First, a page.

Ballad of Pretty Boy Floyd
"BALLAD OF PRETTY BOY FLOYD"
Dust Bowl balladeer Woody Guthrie wrote the "Ballad of Pretty Boy Floyd" in March of 1939. Guthrie, best known for singing and composing songs about the plight of people dislocated from their homes by poverty and the Dust Bowl, wrote a series of ballads about outlaws, celebrating them as populist heroes, poor people who preyed on the rich. He composed songs about the Dalton gang, the brazen female outlaw Belle Starr, and most famously, Charles Arthur Floyd, a bank robber and killer known as Pretty Boy Floyd.
Born in Bartow County, Georgia, in 1904, Floyd began his life of crime in the 1920s as a bootlegger and petty gambler, but his criminal activities had escalated to armed robbery and murder by the 1930s. During the Great Depression, poor individuals frequently lost their homes and property to banks, and criminals like Pretty Boy Floyd, who robbed the banks that foreclosed on their homes and farms, became popular figures of the era. Even before Guthrie immortalized Floyd in song, he was already known as "the Sagebush Robin Hood."
When Guthrie first composed the "Ballad of Pretty Boy Floyd," the song was intended to mock the government, banks, and wealthy people. Guthrie's Pretty Boy was transformed into a heroic figure, a victim of circumstance who killed a deputy sheriff in a fair fight, and then had to seek refuge in the backwoods and live as an outcast because "every crime in Oklahoma was added to his name." Although the police considered Pretty Boy Floyd to be a criminal, he was a hero to the poor farmers, who gave him food and shelter and, in return for their hospitality, often discovered, according to the song, that their mortgage had been paid off or a thousand-dollar bill had been left on the dinner table.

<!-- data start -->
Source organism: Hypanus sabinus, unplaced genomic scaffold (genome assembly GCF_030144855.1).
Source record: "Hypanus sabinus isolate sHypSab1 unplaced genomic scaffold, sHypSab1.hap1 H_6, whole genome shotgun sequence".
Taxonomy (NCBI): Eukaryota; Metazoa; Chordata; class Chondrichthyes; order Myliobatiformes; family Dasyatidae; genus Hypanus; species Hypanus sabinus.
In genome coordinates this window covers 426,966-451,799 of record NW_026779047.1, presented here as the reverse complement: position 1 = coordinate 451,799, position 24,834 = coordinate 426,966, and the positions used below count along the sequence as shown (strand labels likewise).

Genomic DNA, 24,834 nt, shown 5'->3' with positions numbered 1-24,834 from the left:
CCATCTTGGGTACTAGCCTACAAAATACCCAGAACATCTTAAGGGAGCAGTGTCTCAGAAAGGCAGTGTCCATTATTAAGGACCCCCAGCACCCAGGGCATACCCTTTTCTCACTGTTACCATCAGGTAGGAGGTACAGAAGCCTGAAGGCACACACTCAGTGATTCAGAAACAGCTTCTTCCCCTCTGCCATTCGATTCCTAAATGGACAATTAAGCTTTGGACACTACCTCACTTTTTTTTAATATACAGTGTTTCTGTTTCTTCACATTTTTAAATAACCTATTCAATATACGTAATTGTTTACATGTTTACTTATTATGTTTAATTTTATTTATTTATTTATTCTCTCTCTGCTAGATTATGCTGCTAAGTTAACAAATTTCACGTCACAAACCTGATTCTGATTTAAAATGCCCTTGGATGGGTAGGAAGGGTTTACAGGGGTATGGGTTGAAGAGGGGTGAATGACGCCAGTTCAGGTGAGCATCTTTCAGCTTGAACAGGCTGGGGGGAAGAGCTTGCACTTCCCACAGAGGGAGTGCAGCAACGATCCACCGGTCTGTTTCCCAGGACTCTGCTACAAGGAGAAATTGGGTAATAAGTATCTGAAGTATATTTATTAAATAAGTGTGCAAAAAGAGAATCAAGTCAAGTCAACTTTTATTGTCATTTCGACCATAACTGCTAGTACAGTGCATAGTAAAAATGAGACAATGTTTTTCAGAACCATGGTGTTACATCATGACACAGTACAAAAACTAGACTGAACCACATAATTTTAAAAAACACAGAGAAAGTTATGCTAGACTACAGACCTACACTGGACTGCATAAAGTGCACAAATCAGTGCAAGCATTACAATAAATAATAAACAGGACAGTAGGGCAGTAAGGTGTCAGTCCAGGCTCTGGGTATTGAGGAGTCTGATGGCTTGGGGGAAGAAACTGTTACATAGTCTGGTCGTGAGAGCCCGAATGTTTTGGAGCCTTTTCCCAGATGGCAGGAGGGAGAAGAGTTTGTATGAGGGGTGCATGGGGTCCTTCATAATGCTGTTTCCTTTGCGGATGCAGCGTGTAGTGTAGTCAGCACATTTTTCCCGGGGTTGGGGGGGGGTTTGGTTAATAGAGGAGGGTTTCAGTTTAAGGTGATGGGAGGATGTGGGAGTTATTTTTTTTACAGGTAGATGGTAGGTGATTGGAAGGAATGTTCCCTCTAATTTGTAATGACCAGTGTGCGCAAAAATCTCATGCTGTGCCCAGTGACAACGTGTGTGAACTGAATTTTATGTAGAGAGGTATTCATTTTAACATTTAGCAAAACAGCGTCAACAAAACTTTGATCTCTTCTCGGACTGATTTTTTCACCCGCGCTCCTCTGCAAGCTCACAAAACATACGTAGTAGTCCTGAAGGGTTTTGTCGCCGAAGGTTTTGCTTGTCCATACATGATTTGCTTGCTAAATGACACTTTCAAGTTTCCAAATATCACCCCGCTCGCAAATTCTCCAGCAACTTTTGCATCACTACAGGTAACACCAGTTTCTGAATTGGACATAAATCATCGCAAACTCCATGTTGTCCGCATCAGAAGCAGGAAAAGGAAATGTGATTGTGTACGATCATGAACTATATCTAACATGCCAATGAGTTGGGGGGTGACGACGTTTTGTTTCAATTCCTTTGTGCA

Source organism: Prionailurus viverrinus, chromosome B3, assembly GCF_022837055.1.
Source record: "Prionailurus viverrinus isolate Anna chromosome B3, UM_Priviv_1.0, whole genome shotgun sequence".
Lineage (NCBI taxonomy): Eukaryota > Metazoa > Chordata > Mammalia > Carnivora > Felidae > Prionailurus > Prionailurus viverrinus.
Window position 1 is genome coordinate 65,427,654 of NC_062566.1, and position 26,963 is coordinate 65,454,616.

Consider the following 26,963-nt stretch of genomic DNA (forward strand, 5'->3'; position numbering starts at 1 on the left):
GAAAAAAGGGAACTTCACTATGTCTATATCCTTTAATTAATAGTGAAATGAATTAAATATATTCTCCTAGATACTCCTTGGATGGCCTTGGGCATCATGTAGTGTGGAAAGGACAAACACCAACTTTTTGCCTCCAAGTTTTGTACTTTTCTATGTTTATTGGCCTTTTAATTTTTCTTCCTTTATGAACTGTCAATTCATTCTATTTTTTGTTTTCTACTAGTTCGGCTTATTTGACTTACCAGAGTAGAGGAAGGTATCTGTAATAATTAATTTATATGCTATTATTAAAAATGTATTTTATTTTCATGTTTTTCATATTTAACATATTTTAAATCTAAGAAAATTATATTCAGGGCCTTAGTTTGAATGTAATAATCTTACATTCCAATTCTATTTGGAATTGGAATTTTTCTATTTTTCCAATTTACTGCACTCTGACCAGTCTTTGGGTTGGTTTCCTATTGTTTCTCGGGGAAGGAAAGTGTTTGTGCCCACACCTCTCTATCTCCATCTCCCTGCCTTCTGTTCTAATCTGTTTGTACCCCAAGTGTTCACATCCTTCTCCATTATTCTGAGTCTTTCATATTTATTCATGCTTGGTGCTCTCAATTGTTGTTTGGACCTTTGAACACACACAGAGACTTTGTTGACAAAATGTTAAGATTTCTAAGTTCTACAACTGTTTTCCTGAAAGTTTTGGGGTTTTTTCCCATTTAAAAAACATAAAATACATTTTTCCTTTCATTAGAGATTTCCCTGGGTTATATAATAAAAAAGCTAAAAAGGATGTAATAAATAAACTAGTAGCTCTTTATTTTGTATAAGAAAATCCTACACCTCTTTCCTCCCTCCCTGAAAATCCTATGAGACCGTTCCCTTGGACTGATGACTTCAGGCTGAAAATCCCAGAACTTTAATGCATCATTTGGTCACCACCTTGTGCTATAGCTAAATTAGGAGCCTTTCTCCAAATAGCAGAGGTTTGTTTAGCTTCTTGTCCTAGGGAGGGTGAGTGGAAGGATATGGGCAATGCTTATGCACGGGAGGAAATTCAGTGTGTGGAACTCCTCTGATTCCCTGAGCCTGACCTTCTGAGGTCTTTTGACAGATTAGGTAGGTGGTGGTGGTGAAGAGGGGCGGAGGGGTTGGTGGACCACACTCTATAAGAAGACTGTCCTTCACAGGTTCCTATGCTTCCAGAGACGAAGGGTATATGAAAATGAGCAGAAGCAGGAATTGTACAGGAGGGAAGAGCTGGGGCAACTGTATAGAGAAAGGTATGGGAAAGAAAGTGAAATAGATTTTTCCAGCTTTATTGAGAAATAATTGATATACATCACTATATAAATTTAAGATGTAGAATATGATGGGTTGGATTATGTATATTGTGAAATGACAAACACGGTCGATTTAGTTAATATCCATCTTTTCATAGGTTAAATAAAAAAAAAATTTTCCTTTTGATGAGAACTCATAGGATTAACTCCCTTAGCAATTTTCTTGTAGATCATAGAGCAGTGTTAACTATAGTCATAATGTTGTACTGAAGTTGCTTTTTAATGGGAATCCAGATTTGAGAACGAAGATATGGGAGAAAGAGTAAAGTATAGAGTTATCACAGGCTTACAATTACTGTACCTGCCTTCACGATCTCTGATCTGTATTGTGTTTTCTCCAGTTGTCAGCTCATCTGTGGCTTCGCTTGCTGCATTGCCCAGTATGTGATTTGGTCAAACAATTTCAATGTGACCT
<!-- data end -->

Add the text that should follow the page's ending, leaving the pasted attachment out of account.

Guthrie's song describes a hero who, like an American Robin Hood, sent a truckload of groceries to provide Christmas dinner for all the families on relief in Oklahoma City. The last lines of the song made Guthrie's message clear: "And as through your life you travel/Yes, as through your life you roam/You won't never see an outlaw/Drive a family from their home." Songs such as the "Ballad of Pretty Boy Floyd" helped victims of the Great Depression vocalize their anger against banks, while reinforcing growing class tensions. In a time of abject poverty, this song offered hope, as well as a cathartic release of indignation.
Guthrie, Woody. Dust Bowl Ballads (sound recording). 1940.
Klein, Joe. Woody Guthrie: A Life. 1981.
Wallis, Michael. Pretty Boy: The Life and Times of CharlesArthur Floyd. 1992.
Mary L. Nash